During a recent lunchtime at the Kent Library, more than three dozen kids are playing board games, reading books, drawing pictures, making beaded bracelets and listening to a story read by a children’s librarian. While they play or relax, each child is eating a free, nutritious lunch out of a paper bag. The kids, some of whom might otherwise have a difficult time finding a healthy lunch on this summer day, are being fed by Kids Cafe, a service of the nonprofit food distribution center Food Lifeline.
“Kids Cafe is what we see as the solution to feeding hungry children throughout Western Washington by providing access to free, healthy meals and snacks,” says Dani Turk, director of community programs at Food Lifeline. “We look to find places like the Kent Library that already provide enrichment activities for kids, so that they are being nourished with really good quality food in addition to having those activities that help them learn and grow.”
The Kent Library is one of 18 Kids Cafe sites in Washington, the first site at a library and one of 11 new locations added this summer. The increase in Kids Cafe sites has allowed Food Lifeline to reach more kids than ever before: During the first two weeks this summer, Kids Cafes distributed more than 15,000 meals and snacks, almost twice as many meals as served all of last summer.
“Everyone is invited in, no questions asked, and no one is turned away.
— Laurin Linscott, children’s librarian at the Kent Library
“The need is significant,” Turk says. “There are hungry kids who rely on the free and reduced meal program at school that don’t have access in the summer, so we are trying really hard to reach kids these hungry kids through our programs.”
Founded in 1979, Food Lifeline is a nonprofit organization that stops hunger by rescuing good food from manufacturers, grocery stores and food processors and getting it to people in need through meal programs, food banks and shelters across 17 counties in Western Washington. Kids Cafes provide healthy and kid-friendly meals and snacks to after-school and summer programs in high-need communities where more than half of the students qualify for free and reduced lunches at school. Six of the new sites are located in Pierce County, three in Island County, two in Snohomish County and one new location in King County at the Kent Library. Anyone 18 years old or younger can walk into a Kids Cafe location and receive a free meal.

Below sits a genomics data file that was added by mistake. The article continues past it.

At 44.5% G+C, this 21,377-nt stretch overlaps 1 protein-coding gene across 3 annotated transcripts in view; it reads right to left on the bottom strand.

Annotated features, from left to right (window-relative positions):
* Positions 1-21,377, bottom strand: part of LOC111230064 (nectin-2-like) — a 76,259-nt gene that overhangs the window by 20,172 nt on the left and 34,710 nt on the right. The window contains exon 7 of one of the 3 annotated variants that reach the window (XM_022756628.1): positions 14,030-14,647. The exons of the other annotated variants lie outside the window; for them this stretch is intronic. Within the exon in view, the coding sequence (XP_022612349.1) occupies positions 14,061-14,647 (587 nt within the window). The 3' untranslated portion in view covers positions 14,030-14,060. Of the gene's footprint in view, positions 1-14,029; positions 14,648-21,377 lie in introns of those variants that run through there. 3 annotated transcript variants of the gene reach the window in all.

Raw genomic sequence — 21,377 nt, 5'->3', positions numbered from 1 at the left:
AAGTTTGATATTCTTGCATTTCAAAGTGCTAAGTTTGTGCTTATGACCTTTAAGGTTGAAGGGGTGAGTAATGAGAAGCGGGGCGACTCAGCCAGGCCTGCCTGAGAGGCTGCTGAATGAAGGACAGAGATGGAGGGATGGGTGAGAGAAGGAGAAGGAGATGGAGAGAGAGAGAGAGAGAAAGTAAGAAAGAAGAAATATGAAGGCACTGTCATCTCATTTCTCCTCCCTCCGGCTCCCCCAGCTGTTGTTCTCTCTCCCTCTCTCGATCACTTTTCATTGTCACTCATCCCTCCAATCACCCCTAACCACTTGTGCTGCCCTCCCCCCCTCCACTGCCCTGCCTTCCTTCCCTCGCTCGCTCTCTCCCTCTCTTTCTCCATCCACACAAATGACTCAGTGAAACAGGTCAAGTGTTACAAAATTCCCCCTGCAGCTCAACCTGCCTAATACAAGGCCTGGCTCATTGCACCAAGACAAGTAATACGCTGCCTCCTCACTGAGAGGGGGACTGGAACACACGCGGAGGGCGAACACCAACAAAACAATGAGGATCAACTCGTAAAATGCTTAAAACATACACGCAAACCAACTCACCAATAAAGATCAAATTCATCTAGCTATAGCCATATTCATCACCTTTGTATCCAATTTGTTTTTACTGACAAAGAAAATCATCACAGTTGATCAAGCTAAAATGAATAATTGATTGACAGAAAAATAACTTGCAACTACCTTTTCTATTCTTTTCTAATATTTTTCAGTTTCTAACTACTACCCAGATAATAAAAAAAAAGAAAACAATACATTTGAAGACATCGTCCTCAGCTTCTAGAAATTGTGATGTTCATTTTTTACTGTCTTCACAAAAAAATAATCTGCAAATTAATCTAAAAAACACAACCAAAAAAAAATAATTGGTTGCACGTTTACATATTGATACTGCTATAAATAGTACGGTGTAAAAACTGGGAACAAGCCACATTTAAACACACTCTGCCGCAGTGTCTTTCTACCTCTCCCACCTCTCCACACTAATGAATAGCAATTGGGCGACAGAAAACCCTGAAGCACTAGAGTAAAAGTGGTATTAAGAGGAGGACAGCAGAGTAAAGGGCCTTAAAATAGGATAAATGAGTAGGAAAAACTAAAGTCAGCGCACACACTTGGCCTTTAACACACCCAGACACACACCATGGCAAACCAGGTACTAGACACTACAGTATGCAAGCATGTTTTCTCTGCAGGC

“Everyone is invited in, no questions asked, and no one is turned away,” says Laurin Linscott, children’s librarian at the Kent Library. “We like that attitude because that’s the attitude that we have at the library, too … the library is really welcoming to all people.”
In addition to serving more kids at its 11 new locations, Food Lifeline has started a new partnership with FareStart, a nonprofit food vendor and culinary job and placement program. This summer, FareStart is providing the lunches for all Kids Cafe sites in King, Snohomish and Pierce counties.
“This collaboration allows 1,000 hungry kids to get meals every day over the summer,” says Matt Gurney, the vice president of social enterprise at FareStart. “We believe strongly in the mission of Food Lifeline and really appreciate the opportunity to collaborate with them.”
The partnership with FareStart has changed how Kids Cafes serve summer meals. In the past, meals were served by individual food components, item by item. This summer, Food Lifeline has worked with FareStart to provide complete lunches in individual paper bags.
“This summer, they are getting lunch bags that are their very own,” Turk says. “There’s just been something special about that for the kids.”
Food Lifeline is made possible through an agreement with the U.S. Department of Agriculture’s Child and Adult Food Care Program (CACFP) and Simplified Summer Food Services Program (SFSP). Food Lifeline handles the paperwork, food sourcing, volunteer training and meal delivery so that the meal providers can focus on helping kids.
“Working with the people at the Kent Library has been a great experience,” says Elisabeth Scott, a volunteer at the Kids Cafe in Kent. “We have seen a lot of regulars come in as well as several new faces every day. Many parents, families and youth have said how much they enjoy and appreciated the program, which truly brings a smile to our faces.”
Kids Cafe can continue serving kids thanks to contributions to Food Lifeline and support from the Boeing Company, Regence BlueShield, and the U.S. Department of Agriculture (USDA). Food Lifeline accepts donations of funds and food and offers many volunteer opportunities at its repackaging facility, mobile food pantry and food service sites. Food Lifeline hopes to work with more libraries and other local programs to continue serving more kids in the future.
“When we’re partnering with places like the Kent Library, we know that we’re affecting their lives by providing them with really tasty, wholesome food that they might not get at home in addition to providing them with that nourishing environment,” Turk says. “We’re able to help them develop lifestyle choice and create eating habits that will be with them for a lifetime.”